Advertisement
YOU ARE HERE: LAT HomeCollections

Intel Beats Estimates Despite 64% Drop in Operating Profit

Earnings: Shares rise in after-hours trading on the company's optimism about the second half of the year.

April 18, 2001|From Reuters and Bloomberg News

SAN FRANCISCO — Intel Corp. on Tuesday reported a deep drop in first-quarter earnings, but the results were slightly better than expected and the world's No. 1 chip maker offered upbeat comments about the second half, sending its shares higher.

Intel said operating profit fell 64% to $1.1 billion, or 16 cents a share, for the quarter ended March 31 from $3.04 billion, or 43 cents, in the year-earlier quarter because of weak demand and slowing economic growth.

Analysts polled by research firm First Call/Thomson Financial had estimated earnings of 15 cents a share. The sales forecast was $6.59 billion.

The company, based in Santa Clara, Calif., said sales fell 16% to $6.68 billion from $7.99 billion.

Despite a slowing U.S. economy, weakness in other parts of the globe and waning spending on information technology, Intel Chief Executive Craig Barrett said he believes its microprocessor business--80% of the company's sales--has stabilized.

And Chief Financial Officer Andy Bryant said he saw "some good signs toward the end of the quarter."

Intel shares rose to $29.05 in after-hours trading after closing down 26 cents at $26.04 on Nasdaq.

"The numbers themselves tell a pretty grim story," said Drew Peck, a semiconductor analyst at SG Cowen & Co.

"A lot is going to hinge on how much credibility there is in the comments made by Barrett that the microprocessor business has stabilized," Peck said.

In an interview with Reuters, Bryant said, "In our microprocessor business, given what we saw happening in March gives us a lot more comfort that we'll have a pretty normal second quarter and a seasonally strong second half of the year.

"The first quarter was difficult at best," he said. "In March, we saw a return to the time when customers started ordering new product again."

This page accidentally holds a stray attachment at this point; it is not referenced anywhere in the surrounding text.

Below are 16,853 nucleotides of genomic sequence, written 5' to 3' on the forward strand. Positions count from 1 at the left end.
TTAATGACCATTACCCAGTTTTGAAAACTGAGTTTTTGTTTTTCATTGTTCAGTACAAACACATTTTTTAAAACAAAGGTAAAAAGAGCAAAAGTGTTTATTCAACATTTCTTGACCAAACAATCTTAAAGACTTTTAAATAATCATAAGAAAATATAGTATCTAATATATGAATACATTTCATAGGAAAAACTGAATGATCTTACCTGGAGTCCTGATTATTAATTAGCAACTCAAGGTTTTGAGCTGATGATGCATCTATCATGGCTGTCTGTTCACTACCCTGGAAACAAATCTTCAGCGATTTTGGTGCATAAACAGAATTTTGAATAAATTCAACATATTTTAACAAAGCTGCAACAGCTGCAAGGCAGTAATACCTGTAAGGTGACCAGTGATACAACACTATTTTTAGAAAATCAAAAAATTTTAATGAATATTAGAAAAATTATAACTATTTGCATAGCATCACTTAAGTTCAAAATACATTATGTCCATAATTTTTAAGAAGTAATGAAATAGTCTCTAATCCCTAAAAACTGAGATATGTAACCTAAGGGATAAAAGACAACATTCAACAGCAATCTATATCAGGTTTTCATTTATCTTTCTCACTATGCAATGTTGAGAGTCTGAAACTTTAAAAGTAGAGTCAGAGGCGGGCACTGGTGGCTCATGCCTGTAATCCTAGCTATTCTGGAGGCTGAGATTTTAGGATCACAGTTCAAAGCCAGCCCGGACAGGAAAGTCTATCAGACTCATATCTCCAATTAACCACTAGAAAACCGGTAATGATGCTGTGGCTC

Since the end of last year, Intel's stock has under-performed the Standard & Poor's 500 Index by about 4% and the Philadelphia Semiconductor Index by about 15%.

At a Glance

Other technology sector earnings, excluding one-time gains or charges unless noted:

* Texas Instruments Inc., the world's No. 1 maker of computer chips for mobile phones, posted a 36% decline in profit and said it will cut 2,500 jobs, or 6% of its work force, because of weakening demand worldwide. First-quarter earnings fell to $317 million, or 18 cents a share, beating lowered forecasts of 16 cents. Revenue declined 8% to $2.53 billion, and the company said it expects second-quarter revenue to be down 20% from that figure. "Throughout the first quarter and into April, we continue to see an environment of very weak orders and order cancellations continuing across a breadth of our products. . . . It's just not clear enough for us to see at this time when this will change," said Chief Financial Officer Bill Aylesworth.

* PSINet Inc. said its fiscal fourth-quarter loss widened dramatically to $3.2 billion, or $16.83 a share, from $223.5 million, or $1.63, a year ago, and said it defaulted on $68 million in equipment leases. Revenue grew 76% to $291 million. The Internet access provider said earlier this month that it was running out of cash and probably would file for bankruptcy protection. As expected, PSINet's annual report included a warning that its financial auditors question its ability to survive or "continue as a going concern."

* RealNetworks Inc.'s first-quarter profit fell 60% to $3.5 million, or 2 cents a share, matching analyst expectations, as revenue fell 58% to $50.4 million.

* Stamps.com Inc. said its first-quarter loss from continuing operations narrowed to $9.1 million, or 18 cents a share, from $28.5 million, or 66 cents, a year ago, as revenue surged 165% to $5.3 million.

* Veritas Software Corp. said first-quarter operating profit grew 67% to $87 million, or 21 cents a share, on a 58% increase in revenue to $387 million, meeting expectations. But Veritas for the first time joined other software makers in lowering its outlook. The company said it expects slowing sales to result in profit of 19 cents a share for the second quarter and 84 cents for the year, compared with analyst forecasts of 21 cents and 90 cents, respectively.

Advertisement
Los Angeles Times Articles
|
|
|